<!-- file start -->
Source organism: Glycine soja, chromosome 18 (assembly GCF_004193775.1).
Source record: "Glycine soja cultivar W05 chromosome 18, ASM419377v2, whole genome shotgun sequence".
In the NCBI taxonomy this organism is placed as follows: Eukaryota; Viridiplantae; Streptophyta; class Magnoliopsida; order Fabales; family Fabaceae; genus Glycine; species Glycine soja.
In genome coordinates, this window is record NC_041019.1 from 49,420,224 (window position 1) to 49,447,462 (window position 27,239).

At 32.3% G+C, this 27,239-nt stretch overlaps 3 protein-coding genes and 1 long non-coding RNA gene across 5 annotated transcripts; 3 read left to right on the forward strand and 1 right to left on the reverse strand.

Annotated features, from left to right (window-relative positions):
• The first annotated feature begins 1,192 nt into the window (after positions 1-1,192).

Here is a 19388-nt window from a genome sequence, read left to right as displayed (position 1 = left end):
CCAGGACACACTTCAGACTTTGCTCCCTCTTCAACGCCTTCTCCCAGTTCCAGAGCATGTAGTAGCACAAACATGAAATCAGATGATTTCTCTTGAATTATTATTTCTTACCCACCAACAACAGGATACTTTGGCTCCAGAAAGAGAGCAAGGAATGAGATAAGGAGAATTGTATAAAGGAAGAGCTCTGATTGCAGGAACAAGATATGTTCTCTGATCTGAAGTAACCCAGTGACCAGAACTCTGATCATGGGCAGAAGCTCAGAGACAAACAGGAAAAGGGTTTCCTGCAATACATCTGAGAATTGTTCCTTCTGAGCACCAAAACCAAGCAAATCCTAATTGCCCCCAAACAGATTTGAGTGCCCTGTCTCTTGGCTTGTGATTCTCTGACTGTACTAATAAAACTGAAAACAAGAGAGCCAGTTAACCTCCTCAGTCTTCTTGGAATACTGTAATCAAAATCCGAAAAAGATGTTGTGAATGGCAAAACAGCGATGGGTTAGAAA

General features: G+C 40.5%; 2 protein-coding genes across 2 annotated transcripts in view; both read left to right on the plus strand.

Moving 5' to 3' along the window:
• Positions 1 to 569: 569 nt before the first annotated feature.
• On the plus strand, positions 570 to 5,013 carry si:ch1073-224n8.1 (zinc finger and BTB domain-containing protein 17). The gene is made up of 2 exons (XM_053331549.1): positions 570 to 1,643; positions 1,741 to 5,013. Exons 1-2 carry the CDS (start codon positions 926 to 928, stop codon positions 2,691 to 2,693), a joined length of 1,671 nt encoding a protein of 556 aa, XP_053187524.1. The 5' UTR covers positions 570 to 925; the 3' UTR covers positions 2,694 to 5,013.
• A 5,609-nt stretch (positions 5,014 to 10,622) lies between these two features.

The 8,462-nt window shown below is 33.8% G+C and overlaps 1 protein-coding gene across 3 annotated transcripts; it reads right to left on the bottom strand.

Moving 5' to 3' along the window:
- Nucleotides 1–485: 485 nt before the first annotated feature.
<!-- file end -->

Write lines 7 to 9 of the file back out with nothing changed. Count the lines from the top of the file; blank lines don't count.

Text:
• The first annotated feature begins 1,192 nt into the window (after positions 1-1,192).

Here is a 19388-nt window from a genome sequence, read left to right as displayed (position 1 = left end):
CCAGGACACACTTCAGACTTTGCTCCCTCTTCAACGCCTTCTCCCAGTTCCAGAGCATGTAGTAGCACAAACATGAAATCAGATGATTTCTCTTGAATTATTATTTCTTACCCACCAACAACAGGATACTTTGGCTCCAGAAAGAGAGCAAGGAATGAGATAAGGAGAATTGTATAAAGGAAGAGCTCTGATTGCAGGAACAAGATATGTTCTCTGATCTGAAGTAACCCAGTGACCAGAACTCTGATCATGGGCAGAAGCTCAGAGACAAACAGGAAAAGGGTTTCCTGCAATACATCTGAGAATTGTTCCTTCTGAGCACCAAAACCAAGCAAATCCTAATTGCCCCCAAACAGATTTGAGTGCCCTGTCTCTTGGCTTGTGATTCTCTGACTGTACTAATAAAACTGAAAACAAGAGAGCCAGTTAACCTCCTCAGTCTTCTTGGAATACTGTAATCAAAATCCGAAAAAGATGTTGTGAATGGCAAAACAGCGATGGGTTAGAAA